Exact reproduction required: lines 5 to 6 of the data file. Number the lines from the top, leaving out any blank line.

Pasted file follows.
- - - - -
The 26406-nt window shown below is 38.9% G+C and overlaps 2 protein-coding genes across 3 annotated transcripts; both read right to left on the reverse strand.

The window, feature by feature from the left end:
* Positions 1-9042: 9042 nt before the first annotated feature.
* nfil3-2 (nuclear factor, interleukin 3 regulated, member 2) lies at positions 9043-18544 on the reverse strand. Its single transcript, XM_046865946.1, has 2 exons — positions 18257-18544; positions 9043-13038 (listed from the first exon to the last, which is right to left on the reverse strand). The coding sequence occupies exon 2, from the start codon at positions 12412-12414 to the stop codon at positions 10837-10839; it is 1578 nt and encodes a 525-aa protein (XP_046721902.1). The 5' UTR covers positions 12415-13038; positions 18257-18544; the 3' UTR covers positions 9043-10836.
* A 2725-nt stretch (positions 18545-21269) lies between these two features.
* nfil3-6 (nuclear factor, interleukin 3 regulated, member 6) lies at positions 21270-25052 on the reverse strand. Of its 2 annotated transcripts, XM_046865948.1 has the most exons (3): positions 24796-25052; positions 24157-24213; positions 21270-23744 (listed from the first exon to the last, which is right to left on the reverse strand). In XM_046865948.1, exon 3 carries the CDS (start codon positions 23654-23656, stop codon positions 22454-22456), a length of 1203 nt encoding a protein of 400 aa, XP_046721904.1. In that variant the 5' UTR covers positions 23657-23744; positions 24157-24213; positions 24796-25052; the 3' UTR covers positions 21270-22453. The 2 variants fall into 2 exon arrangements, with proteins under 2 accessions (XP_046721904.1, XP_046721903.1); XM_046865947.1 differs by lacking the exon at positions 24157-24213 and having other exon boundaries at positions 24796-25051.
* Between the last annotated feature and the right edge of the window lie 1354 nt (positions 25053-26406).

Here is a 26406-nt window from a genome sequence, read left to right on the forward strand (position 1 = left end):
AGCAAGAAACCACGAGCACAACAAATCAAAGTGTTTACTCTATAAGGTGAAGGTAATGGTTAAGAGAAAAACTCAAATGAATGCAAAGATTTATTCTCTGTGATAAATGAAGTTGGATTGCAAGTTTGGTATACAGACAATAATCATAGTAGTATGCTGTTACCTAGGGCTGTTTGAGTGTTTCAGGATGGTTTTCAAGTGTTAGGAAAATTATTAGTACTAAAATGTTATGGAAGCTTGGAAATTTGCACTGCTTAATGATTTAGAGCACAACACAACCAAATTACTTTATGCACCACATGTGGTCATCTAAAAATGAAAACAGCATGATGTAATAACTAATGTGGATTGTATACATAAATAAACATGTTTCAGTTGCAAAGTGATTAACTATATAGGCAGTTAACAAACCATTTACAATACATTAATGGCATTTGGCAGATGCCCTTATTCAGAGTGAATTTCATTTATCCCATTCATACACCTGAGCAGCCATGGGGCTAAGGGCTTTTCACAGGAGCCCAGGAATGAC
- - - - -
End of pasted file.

* A 2725-nt stretch (positions 18545-21269) lies between these two features.
* nfil3-6 (nuclear factor, interleukin 3 regulated, member 6) lies at positions 21270-25052 on the reverse strand. Of its 2 annotated transcripts, XM_046865948.1 has the most exons (3): positions 24796-25052; positions 24157-24213; positions 21270-23744 (listed from the first exon to the last, which is right to left on the reverse strand). In XM_046865948.1, exon 3 carries the CDS (start codon positions 23654-23656, stop codon positions 22454-22456), a length of 1203 nt encoding a protein of 400 aa, XP_046721904.1. In that variant the 5' UTR covers positions 23657-23744; positions 24157-24213; positions 24796-25052; the 3' UTR covers positions 21270-22453. The 2 variants fall into 2 exon arrangements, with proteins under 2 accessions (XP_046721904.1, XP_046721903.1); XM_046865947.1 differs by lacking the exon at positions 24157-24213 and having other exon boundaries at positions 24796-25051.